Two Popes

The drama between Pope Francis and Benedict XVI finally boils over.

The two popes lean toward each other to speak.
Pope Emeritus Benedict XVI speaks to Pope Francis on Dec. 8, 2015, in Vatican City. Alberto Pizzoli/Getty Images

When Pope Benedict XVI became the first pope to voluntarily resign in 700 years back in 2013, he vowed to remain “hidden from the world.” Skeptics wondered what that would look like in practice, especially since he continued living in Vatican City, wearing the white robes reserved for popes, and traveling in the same influential circles even after Pope Francis assumed the job. Benedict also took the newly created title “pope emeritus,” rather than giving up “pope” altogether. Several past popes, including John Paul II, had decided to stay in the job even as their health declined, for fear of the division and confusion that could result from two popes living side by side with different views on key issues and their own loyal factions.

This week, the skeptics seemed to be proven right. Late on Sunday, news broke—via an excerpt published in conservative French daily Le Figaro—that Benedict had co-authored a book making a forceful case for the necessity of celibacy in the priesthood, just as Pope Francis openly ponders the possibility of allowing some married men to be ordained. Suddenly, the ex-pope was opining in public about a topic the current pope is actively deliberating on—and potentially undermining or influencing his future decision. “This kind of intervention constitutes an illegitimate form of pressure on the one pope,” a professor and theologian at Villanova University, Massimo Faggioli, wrote in the National Catholic Reporter. “In the eyes of those who do not like Francis’ teachings, there is a parallel teaching being written.”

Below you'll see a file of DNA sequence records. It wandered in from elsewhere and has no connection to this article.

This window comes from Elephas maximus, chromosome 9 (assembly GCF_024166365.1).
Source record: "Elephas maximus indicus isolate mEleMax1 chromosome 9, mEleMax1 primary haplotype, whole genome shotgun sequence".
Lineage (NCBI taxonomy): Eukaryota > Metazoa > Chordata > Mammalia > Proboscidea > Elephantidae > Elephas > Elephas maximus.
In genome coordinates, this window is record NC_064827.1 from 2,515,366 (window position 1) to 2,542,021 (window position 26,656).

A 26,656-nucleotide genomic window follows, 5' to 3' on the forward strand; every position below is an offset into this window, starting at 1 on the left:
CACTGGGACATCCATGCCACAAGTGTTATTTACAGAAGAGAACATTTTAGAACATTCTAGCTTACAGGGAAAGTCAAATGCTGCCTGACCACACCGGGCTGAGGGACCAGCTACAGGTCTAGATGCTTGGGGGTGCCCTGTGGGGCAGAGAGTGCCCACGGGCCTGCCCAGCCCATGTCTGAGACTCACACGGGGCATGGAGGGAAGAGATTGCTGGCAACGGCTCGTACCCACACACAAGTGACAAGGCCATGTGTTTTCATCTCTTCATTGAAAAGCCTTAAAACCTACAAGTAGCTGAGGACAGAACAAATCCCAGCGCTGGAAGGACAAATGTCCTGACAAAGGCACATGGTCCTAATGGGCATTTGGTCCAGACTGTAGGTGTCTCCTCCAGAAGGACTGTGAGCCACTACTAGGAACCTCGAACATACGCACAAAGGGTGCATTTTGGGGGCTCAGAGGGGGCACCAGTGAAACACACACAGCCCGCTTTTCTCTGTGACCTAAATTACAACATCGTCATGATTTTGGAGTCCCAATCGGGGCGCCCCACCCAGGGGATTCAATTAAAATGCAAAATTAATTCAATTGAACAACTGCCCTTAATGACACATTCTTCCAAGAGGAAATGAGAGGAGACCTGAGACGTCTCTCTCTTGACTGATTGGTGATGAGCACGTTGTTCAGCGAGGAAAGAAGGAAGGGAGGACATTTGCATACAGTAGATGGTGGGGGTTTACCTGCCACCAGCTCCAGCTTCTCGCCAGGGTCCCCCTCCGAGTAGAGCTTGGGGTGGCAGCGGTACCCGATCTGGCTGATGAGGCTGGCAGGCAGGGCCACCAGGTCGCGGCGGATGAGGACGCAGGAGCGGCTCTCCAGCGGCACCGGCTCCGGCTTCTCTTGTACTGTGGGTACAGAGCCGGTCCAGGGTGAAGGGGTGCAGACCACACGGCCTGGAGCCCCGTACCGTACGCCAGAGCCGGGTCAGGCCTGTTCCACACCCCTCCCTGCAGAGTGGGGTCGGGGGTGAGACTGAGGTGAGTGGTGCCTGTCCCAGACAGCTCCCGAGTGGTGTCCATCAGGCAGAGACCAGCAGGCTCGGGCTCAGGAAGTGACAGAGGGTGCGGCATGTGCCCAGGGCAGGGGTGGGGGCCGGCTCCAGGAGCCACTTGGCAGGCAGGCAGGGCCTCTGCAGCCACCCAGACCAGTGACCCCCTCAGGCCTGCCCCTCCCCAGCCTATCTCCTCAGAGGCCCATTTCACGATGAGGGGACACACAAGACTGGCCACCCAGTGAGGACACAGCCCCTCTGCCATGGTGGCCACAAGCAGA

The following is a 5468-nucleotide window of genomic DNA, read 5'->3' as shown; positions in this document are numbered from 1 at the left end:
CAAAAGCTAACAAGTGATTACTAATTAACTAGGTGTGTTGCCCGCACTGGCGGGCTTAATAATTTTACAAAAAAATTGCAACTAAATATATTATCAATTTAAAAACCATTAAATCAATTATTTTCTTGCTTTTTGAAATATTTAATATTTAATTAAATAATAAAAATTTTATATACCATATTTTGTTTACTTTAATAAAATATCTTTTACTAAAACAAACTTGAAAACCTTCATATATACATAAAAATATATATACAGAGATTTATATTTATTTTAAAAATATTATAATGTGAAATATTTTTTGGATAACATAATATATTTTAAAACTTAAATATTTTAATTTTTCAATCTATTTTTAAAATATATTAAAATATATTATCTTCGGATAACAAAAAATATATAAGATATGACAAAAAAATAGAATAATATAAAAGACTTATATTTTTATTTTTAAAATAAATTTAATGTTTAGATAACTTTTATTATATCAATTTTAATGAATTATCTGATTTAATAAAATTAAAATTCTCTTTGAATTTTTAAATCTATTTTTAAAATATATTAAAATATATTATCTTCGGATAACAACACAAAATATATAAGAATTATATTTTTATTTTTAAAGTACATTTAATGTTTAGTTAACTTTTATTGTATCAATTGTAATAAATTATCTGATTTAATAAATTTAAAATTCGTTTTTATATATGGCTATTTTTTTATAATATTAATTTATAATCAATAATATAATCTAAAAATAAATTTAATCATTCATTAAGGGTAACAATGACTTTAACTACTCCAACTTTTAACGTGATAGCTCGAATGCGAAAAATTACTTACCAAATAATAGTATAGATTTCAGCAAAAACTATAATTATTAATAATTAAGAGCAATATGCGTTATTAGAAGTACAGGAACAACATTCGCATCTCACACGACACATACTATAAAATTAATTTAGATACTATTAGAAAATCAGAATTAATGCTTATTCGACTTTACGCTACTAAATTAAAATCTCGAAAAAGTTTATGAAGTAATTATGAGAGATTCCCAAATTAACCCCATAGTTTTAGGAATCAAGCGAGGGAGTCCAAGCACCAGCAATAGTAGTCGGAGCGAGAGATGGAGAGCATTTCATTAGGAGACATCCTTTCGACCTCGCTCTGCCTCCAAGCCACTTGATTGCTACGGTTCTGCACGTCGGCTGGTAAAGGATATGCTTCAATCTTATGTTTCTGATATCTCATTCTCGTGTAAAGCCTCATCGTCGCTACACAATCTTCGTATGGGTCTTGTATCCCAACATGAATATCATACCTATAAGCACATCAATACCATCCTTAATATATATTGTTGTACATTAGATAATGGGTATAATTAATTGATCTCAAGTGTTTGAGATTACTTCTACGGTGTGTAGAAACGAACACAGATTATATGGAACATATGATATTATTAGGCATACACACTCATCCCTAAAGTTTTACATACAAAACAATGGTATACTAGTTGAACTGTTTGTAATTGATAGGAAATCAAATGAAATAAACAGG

According to the excerpt, the book, From the Depths of Our Hearts, was co-authored by Benedict and Guinean cardinal Robert Sarah, the head of the Vatican’s liturgy office and a conservative who has compared gay rights to terrorism. The book makes a strongly worded case for celibacy as a necessary condition of the priesthood and lambasts “the diabolical lies and the fashionable errors that try to put down priestly celibacy.” The cover featured the names and photographs of both Benedict and Sarah, presenting them as equal contributors to the book’s provocative central argument. It also uses the name “Benedict XVI,” rather than Joseph Ratzinger, giving it the imprimatur of the papacy.

From the Depths of Our Hearts was scheduled to be published in France on Wednesday. Instead, all hell broke loose. On Tuesday, an aide to Benedict said the ex-pope wanted his name removed from the book. Sarah initially defended the co-authorship, issuing a statement that said the retired pope had contributed significant portions of the text and approved the finished manuscript, the cover design, and the publication date. Sarah quoted Benedict as writing, “I agree that the text should be published in the form you have foreseen.” Ninety minutes later, Sarah reversed course, announcing that Benedict’s name will be removed as co-author in the French edition and would be listed only as a contributor. The book’s American publisher, Ignatius Press, has announced it will still list Benedict as co-author.